NY Concerts

Listen Up: Your New York Concert Survival Guide

Informative Tips About New York Concert VenuesThere is nothing quite like the experience of a New York concert. But just remember: there are some extra rules and regulations that need to be followed when heading into the city to catch a concert. Don’t worry, though – we’ve collected a few tips that you can add to your New York concert survival guide, to ensure you get in without any hassles and can really enjoy yourself when you are there!

Travel Light to Save Time

New York security is not a joke, especially at concerts within the city limits. It is a good idea to leave at home anything that could be considered questionable or dangerous. Weapons of any kind, even a Swiss Army Knife, can be confiscated and hold you up in the line to get into a New York concert. Some venues also prohibit the use of professional cameras and video recorders. Additionally, some New York music venues reserve the right to confiscate any such items. Don’t carry a large bag, or a ton of items – you’ll likely get hung up at the security station before heading in. Not only can this be embarrassing, but it holds up the entire line, too.

New York concert venues can also get rather crowded, and, depending on the show, rowdy. When you are at a rock show, for example, dancing and mosh pits are common. Because of this, it’s smart to travel light, and leave anything of value at home. If you’ve traveled by car, leave as much as you can in the car when you park. We suggest only carrying the absolutely necessities with you, and keep them in a zippered pocket or a bag that you can easily carry with you. Consider taking your cell phone, cash, identification, and car keys with you into the venue, but little else. Experts also advise concert-goers to leave valuable jewelry, sunglasses, and anything with sentimental value at home or in the car. It is easy for jewelry to get snagged, or sunglasses to fall off while dancing. Typically, venues aren’t responsible for lost or stolen items, so carry them at your own risk.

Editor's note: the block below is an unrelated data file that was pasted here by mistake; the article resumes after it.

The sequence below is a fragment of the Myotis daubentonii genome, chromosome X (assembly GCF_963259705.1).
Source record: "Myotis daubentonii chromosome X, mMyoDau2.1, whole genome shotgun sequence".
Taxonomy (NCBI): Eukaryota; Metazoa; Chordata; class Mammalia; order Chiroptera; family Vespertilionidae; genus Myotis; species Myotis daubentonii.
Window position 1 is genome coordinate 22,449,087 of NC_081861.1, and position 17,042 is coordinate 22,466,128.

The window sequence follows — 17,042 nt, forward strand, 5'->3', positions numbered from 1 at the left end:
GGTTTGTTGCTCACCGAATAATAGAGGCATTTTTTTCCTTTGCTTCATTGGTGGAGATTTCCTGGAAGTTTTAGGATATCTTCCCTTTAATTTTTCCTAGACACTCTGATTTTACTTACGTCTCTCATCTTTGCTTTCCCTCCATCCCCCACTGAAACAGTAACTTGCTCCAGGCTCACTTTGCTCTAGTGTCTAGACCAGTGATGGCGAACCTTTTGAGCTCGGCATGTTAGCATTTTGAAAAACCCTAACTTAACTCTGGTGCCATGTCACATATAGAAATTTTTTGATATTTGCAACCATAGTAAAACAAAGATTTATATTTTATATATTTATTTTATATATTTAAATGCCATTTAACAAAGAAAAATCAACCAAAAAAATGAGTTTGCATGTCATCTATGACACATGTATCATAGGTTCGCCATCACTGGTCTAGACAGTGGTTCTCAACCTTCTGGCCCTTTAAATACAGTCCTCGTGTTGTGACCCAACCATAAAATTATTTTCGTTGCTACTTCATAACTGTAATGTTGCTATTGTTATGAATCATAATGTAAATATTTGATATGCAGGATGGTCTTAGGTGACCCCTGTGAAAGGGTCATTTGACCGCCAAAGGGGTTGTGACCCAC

Dress Appropriately

Your style of dress should be comfortable and should also match the show! For example, if you are heading to a all-day summer festival at Randall’s Island, you’ll want to wear layers. You might be hot during the day, but the evening can get a bit chilly. When the sun goes down, you’ll be happy you brought along something with longer sleeves. Also, don’t forget sunscreen!

Proper footwear is also a necessity. Flip flops, while comfortable and easy to slip on, are not a good idea for concert-goers. New York concerts and festivals get pretty crowded, and feet can easily get trampled. Instead, wear close-toed shoes, preferably sneakers. You’ll be walking around more than you might think, and your feet will thank you for encasing them in comfortable sneakers or running shoes. Nothing ruins a concert experience like having to stop at the medic tent to get your trampled toes taped up.  Even during the colder months, appropriate footwear cannot be stressed enough. Avoid anything with a heel. You’re better off wearing sneakers or flats, unless of course you’re attending something like the Opera or Philharmonic. Save your fancy shoes for a fancy event.